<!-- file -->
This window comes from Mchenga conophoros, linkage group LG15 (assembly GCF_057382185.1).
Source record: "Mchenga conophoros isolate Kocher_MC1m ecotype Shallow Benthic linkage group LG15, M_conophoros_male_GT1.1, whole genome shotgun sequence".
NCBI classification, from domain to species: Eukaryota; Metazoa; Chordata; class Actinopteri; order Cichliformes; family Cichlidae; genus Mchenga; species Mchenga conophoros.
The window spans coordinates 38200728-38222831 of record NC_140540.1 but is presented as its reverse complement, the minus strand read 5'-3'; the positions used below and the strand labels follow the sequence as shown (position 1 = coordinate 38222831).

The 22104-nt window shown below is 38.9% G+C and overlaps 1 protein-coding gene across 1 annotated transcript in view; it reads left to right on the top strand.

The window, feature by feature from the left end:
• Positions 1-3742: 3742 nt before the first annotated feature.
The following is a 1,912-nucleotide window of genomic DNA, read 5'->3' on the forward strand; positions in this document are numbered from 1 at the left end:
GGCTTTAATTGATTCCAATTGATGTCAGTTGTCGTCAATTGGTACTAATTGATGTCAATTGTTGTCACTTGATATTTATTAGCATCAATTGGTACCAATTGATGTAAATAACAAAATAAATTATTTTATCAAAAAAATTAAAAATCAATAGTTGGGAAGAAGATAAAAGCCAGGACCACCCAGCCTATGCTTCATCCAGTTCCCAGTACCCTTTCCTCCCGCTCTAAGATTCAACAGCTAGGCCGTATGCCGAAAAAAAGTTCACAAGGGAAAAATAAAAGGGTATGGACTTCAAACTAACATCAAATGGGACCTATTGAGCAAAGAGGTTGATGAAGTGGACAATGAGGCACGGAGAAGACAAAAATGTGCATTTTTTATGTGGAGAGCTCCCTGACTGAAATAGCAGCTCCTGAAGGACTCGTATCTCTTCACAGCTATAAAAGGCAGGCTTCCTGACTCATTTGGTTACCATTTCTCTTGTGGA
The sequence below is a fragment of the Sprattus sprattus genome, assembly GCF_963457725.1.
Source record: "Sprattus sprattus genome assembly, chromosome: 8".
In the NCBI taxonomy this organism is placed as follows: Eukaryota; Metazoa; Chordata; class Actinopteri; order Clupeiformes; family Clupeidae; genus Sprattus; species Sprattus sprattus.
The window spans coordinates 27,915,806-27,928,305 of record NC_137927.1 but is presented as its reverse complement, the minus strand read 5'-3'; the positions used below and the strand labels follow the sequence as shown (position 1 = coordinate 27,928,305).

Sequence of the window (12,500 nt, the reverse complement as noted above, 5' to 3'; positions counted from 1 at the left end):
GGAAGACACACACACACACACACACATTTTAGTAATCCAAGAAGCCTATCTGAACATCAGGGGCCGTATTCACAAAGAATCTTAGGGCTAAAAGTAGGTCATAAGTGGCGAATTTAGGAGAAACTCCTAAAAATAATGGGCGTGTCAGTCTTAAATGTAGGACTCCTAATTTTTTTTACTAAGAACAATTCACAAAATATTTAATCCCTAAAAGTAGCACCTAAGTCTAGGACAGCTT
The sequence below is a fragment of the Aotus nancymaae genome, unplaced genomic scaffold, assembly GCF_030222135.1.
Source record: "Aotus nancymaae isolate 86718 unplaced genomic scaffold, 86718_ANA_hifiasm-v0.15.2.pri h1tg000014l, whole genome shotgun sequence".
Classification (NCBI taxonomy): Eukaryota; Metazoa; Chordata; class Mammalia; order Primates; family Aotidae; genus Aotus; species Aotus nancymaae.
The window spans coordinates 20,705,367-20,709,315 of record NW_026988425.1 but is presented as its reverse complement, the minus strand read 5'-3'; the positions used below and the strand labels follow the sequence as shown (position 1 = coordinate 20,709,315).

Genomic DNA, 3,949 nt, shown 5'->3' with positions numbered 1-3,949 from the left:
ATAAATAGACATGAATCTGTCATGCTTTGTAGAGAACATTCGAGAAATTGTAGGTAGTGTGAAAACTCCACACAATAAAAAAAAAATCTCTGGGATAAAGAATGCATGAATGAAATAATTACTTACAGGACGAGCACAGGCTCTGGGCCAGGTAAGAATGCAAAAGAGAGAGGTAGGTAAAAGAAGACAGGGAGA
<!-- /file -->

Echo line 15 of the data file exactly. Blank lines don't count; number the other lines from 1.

GGAAGACACACACACACACACACACATTTTAGTAATCCAAGAAGCCTATCTGAACATCAGGGGCCGTATTCACAAAGAATCTTAGGGCTAAAAGTAGGTCATAAGTGGCGAATTTAGGAGAAACTCCTAAAAATAATGGGCGTGTCAGTCTTAAATGTAGGACTCCTAATTTTTTTTACTAAGAACAATTCACAAAATATTTAATCCCTAAAAGTAGCACCTAAGTCTAGGACAGCTT